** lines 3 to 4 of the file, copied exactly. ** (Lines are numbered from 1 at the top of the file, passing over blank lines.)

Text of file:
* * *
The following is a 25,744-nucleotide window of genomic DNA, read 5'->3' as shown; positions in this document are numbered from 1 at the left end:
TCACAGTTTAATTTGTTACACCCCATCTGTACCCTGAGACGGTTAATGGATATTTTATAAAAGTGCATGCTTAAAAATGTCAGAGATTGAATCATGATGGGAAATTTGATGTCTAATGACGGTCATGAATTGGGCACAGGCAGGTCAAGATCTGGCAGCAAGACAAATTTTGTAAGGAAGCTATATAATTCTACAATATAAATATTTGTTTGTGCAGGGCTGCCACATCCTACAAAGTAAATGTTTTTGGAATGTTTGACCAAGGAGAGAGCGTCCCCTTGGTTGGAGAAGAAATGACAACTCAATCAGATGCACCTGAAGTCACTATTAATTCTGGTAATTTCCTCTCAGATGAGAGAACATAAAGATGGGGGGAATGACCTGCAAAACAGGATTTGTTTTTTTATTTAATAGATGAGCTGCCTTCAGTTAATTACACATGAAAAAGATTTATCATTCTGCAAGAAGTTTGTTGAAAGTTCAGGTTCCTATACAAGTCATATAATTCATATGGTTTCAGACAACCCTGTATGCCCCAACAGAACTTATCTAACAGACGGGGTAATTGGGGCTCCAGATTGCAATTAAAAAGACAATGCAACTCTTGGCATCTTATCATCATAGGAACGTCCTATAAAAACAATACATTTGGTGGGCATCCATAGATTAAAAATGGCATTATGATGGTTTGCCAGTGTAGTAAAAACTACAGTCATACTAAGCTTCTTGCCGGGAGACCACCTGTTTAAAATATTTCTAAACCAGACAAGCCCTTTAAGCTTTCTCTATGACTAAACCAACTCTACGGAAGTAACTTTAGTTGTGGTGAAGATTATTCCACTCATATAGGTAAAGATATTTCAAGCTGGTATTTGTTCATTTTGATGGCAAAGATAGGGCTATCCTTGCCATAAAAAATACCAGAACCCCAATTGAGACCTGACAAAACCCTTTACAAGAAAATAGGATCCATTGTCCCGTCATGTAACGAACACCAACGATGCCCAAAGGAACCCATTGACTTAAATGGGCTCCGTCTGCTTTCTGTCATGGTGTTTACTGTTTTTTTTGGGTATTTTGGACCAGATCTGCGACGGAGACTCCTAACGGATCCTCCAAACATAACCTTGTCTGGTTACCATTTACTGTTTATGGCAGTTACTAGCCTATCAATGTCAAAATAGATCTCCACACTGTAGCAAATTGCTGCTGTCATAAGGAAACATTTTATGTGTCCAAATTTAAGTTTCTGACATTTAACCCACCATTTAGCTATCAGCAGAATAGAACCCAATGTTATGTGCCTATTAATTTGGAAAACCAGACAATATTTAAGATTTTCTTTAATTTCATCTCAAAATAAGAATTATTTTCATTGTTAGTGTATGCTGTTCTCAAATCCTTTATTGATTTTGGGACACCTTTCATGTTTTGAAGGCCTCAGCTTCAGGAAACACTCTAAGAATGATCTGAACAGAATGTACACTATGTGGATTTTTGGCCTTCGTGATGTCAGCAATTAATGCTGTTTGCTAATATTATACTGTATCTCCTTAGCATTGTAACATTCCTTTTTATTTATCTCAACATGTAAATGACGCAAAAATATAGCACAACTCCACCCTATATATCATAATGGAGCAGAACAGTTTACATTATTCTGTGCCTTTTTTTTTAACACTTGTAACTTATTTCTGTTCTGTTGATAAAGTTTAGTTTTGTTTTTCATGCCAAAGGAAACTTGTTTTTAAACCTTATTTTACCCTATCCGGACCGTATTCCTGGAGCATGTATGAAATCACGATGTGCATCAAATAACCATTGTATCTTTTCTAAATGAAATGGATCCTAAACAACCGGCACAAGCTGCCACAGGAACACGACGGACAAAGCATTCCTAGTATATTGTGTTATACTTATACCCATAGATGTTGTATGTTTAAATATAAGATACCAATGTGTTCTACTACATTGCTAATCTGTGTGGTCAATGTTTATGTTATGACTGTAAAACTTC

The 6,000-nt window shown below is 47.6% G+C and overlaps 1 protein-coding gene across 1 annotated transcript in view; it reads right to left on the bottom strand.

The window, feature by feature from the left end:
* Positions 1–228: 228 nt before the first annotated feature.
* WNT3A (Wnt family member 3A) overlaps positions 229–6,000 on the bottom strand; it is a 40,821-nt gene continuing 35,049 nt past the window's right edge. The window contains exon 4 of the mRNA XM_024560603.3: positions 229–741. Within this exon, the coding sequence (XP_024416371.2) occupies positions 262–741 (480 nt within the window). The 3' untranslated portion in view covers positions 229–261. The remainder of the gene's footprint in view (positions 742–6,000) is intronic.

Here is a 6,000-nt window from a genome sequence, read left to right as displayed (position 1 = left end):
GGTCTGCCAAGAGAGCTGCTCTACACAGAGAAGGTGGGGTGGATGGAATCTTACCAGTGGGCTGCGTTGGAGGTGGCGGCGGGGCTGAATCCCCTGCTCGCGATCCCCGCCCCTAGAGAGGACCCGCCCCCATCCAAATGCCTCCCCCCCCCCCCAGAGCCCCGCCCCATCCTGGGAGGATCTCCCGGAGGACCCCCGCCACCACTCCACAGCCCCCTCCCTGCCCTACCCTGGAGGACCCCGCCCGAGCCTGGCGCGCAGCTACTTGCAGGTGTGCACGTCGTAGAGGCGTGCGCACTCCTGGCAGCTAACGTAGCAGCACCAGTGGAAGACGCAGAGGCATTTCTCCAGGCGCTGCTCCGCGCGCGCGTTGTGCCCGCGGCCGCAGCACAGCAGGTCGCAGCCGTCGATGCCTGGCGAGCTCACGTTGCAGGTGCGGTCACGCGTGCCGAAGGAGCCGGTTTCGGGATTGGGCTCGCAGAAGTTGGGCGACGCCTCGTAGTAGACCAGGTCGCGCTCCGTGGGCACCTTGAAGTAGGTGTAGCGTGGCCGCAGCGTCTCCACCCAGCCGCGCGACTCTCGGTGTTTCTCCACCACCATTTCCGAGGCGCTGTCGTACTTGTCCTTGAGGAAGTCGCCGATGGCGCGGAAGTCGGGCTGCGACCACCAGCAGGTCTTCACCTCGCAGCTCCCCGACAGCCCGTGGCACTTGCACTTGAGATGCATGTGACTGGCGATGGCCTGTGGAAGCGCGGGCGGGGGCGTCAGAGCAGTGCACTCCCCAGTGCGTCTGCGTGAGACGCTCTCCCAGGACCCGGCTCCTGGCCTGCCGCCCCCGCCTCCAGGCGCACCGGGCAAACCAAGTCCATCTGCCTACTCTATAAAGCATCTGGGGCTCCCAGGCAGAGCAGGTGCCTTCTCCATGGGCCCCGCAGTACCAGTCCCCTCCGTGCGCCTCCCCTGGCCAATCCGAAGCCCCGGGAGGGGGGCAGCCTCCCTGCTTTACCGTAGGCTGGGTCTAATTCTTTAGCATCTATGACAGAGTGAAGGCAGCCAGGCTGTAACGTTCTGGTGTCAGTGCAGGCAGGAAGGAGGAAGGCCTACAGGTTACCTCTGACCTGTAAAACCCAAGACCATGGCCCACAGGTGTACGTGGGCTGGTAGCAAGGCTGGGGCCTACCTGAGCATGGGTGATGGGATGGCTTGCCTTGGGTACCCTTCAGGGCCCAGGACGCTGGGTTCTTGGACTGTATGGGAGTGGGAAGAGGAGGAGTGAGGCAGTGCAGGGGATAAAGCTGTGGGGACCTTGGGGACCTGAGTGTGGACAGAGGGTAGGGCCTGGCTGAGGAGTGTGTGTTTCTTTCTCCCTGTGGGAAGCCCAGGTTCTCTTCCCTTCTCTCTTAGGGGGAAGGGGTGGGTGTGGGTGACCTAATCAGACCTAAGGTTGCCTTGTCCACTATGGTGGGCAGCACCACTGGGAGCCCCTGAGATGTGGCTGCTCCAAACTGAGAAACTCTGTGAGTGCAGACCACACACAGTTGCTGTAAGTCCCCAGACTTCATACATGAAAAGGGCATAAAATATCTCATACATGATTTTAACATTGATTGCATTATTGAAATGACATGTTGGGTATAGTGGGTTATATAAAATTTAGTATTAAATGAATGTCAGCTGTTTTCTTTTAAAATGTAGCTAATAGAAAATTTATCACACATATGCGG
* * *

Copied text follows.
The 6,000-nt window shown below is 47.6% G+C and overlaps 1 protein-coding gene across 1 annotated transcript in view; it reads right to left on the bottom strand.

The window, feature by feature from the left end: